Ryan Adams Sings “New York, New York”

Ryan Adams New York New YorkListen to this track by former Whiskytown principle turned 21st century roots-rock poster boy Ryan Adams. It’s “New York, New York”, a stormingly anthemic single as taken from his smash 2001 record Gold his second album as a solo artist.

Apart from the ambitious scope of the record that touches on a number of classic rock textures that reference Dylan, Van Morrison, The Band, and late ’60s Rolling Stones, it had time on its side, too. Released only a couple of weeks after New York made the news in a shocking and tragic manner during the events of September 11, 2001 , this song became a love song to a city during a very troubled and heartbreaking time.

The madness of these times was palpable, and this was an anathema, like a balm during a time that felt like the end of one era, and the beginning of a much darker one. The song won him a Grammy for best male rock vocal, and raised his profile among peers, critics, and record buyers. Yet, that darkness followed this song, impossible to separate from how celebratory it sounds due to that timing which could not be forseen. Amazingly, the video for this song was shot four days before the skyline of the city to which the song became a tribute would change forever.

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First Aid Kit Play “Silver Lining”

First Aid Kit Stay GoldListen to this track by Scandinavian country-folk-indie duo and close-harmony sirens First Aid Kit. It’s “Silver Lining”, a lead single as taken from this year’s album Stay Gold, their third.

Drawing from a love of acts ranging from Bright Eyes to the Carter Family, First Aid Kit is made up of sisters Johanna and Klara Söderberg, both of Enskede, a borough of Stockholm. Their sound draws from traditions of early country music that’s pretty far removed from what listeners might expect from a couple of Swedes in their early twenties, having started performing together and even writing songs by the time they were in their early teens. And that’s another unexpected dimension to their music; they work within a tradition that values experience that comes with age, and manage to pull it off despite their tender years.

Basically, everything about this band is unexpected, which besides  their obvious natural talent may be why they’ve been able to get to work with luminaries like Patti Smith, Fleet Foxes, and Conor Oberst of Bright Eyes. So what does this song illustrate  in keeping with the traditions in which they’re hooking into, and the strengths of the band in general? Read more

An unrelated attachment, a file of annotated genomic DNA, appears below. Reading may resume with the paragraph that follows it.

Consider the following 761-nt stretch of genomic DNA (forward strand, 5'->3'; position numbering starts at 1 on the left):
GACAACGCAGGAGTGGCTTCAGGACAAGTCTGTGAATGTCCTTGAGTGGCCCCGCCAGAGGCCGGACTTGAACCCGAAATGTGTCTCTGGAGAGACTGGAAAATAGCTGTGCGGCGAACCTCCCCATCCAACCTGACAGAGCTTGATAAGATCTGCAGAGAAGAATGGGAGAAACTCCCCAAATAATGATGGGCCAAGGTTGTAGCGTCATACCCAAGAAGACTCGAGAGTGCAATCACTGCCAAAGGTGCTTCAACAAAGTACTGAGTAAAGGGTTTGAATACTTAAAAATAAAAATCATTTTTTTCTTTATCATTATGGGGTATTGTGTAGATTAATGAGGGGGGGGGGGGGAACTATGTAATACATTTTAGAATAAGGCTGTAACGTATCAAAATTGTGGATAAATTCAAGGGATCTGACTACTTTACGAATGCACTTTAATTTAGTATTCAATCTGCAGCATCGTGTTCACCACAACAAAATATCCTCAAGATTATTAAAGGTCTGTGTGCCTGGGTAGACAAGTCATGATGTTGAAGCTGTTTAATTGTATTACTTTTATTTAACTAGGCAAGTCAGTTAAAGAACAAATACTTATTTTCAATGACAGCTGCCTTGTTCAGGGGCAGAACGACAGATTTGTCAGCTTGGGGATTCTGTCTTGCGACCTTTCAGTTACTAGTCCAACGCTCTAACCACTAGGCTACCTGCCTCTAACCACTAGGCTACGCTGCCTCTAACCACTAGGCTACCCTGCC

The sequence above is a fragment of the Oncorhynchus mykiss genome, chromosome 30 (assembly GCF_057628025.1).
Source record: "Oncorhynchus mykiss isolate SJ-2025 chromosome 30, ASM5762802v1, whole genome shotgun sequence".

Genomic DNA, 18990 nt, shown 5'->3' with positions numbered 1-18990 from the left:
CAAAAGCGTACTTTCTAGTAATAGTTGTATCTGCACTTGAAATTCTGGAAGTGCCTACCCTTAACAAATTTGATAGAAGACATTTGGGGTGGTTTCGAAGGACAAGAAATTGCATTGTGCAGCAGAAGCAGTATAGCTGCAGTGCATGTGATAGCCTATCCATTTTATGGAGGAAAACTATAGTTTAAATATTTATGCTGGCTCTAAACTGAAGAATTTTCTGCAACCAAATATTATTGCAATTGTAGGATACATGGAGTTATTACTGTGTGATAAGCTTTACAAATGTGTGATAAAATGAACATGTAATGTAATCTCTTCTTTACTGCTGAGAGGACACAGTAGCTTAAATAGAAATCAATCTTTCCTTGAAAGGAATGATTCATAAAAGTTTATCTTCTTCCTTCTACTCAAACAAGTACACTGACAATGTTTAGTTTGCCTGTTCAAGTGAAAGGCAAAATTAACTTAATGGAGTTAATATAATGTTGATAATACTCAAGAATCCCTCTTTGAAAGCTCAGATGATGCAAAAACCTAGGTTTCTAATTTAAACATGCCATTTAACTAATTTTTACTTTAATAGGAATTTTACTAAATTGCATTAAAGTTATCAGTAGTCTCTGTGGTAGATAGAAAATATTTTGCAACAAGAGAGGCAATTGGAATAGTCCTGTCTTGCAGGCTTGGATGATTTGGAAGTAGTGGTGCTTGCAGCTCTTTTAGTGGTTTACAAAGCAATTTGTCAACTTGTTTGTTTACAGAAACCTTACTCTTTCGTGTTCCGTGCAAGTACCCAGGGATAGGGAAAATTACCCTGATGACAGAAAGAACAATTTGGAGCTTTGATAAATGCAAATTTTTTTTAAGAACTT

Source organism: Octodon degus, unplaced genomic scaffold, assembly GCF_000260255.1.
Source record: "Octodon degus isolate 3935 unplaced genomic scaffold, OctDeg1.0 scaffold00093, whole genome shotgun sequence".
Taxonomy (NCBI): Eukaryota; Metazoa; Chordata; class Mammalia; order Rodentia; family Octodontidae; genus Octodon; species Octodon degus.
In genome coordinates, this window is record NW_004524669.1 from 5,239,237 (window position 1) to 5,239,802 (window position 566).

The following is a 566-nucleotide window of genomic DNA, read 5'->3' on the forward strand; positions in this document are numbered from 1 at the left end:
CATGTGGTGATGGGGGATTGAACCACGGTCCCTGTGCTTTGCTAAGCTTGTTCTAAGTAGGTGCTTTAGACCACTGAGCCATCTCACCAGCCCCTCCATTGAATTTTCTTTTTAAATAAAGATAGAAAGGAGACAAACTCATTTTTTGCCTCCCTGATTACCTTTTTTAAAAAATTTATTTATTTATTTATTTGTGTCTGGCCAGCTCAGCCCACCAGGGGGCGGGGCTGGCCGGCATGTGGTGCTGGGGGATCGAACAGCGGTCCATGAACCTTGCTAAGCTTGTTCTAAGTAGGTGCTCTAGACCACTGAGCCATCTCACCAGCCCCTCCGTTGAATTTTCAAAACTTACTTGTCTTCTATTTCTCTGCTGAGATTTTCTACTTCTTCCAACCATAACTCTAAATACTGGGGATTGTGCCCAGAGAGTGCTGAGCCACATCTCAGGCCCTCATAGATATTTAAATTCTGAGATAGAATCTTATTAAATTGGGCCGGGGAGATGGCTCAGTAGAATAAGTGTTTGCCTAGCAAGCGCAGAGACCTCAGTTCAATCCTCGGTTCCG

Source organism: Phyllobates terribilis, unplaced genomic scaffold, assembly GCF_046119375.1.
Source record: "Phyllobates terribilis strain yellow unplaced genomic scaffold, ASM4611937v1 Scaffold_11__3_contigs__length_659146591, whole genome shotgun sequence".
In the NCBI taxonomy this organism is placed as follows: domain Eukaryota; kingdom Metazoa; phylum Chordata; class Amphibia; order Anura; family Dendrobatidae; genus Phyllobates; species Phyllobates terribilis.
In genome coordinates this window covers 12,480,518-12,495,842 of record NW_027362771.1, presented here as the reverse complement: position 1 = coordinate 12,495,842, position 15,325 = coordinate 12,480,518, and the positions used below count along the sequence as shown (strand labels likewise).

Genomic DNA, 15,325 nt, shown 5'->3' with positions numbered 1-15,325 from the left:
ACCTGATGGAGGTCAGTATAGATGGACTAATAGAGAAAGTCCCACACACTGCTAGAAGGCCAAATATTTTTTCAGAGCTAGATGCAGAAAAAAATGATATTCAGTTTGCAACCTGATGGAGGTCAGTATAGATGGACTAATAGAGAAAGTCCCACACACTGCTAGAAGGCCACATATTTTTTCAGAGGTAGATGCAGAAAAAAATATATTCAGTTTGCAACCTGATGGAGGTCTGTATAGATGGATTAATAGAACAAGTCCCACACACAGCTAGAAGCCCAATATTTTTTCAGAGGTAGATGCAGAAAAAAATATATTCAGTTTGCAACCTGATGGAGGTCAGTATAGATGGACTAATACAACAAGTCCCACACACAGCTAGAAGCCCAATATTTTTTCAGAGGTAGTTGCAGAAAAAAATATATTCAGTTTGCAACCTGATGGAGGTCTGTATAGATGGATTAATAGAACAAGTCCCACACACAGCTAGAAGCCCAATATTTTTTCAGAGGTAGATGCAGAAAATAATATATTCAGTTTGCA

Townes Van Zandt Sings “Tower Song”

Listen to this track by outlaw country herald and transcendentally gifted, underexposed Texan singer-songwriter Townes Van Zandt. It’s “Tower Song”, first featured on his 1971 album Delta Momma Blues, with this particular version being re-positioned as an aged gem on the 1999 album Far Cry From Dead.

Townes Van Zandt
Source: Townes Van Zandt Central (

On this song, it’s the starkness on display that outlines the sheer magnitude of Van Zandt’s command of melody, lyrics, and the raw human experience that burns right through it all. It’s no wonder that his friend and musical disciple Steve Earle  would famously proclaim Townes Van Zandt as the “best songwriter in the whole world and I’ll stand on Bob Dylan’s coffee table in my cowboy boots and say that.” Perhaps Bob, after clearing up Earle’s bootprints, would agree, particularly in the light of this song, which is certainly one of my favourites.

This latter-day version was recorded under inauspicious circumstances, later to be added to a project that would prove to be something of a tribute to a career that had been troubled, and financially unfruitful for the artist at the center of it. This lack of career traction is contrasted with his artistic influence that made lasting waves in the careers of others, including Willie Nelson and Emmylou Harris, both having recorded Van Zandt’s material.

Far Cry From Dead is effectively a compilation album of re-recorded work. It showcases a choice selection of songs over a twenty-five year career, after the artist had passed. And there is something in this new version of the  song that strikes a stronger chord, showing new dimension to an already first-tier talent that went largely uncelebrated while the man himself was still with us.

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Edward Sharpe & The Magnetic Zeros Sing “Home”

upfrombelowListen to this song by Californian multi-membered collective Edward Sharpe & the Magnetic Zeros. It’s their song from 2009’s Up From Below album, “Home”, sort of a Johnny Cash/June Carter duet, as interpreted through an orchestral pop lens, and packed full of charm.

The band was conceived by principal songwriter Alex Ebert, who in addition to having been in power pop band Ima Robot, also imagined the figure of Edward Sharpe when he embarked on a solo career. The idea for the character was centered around Sharpe as a being sent to earth to save humanity, but caught blindside by love on the way.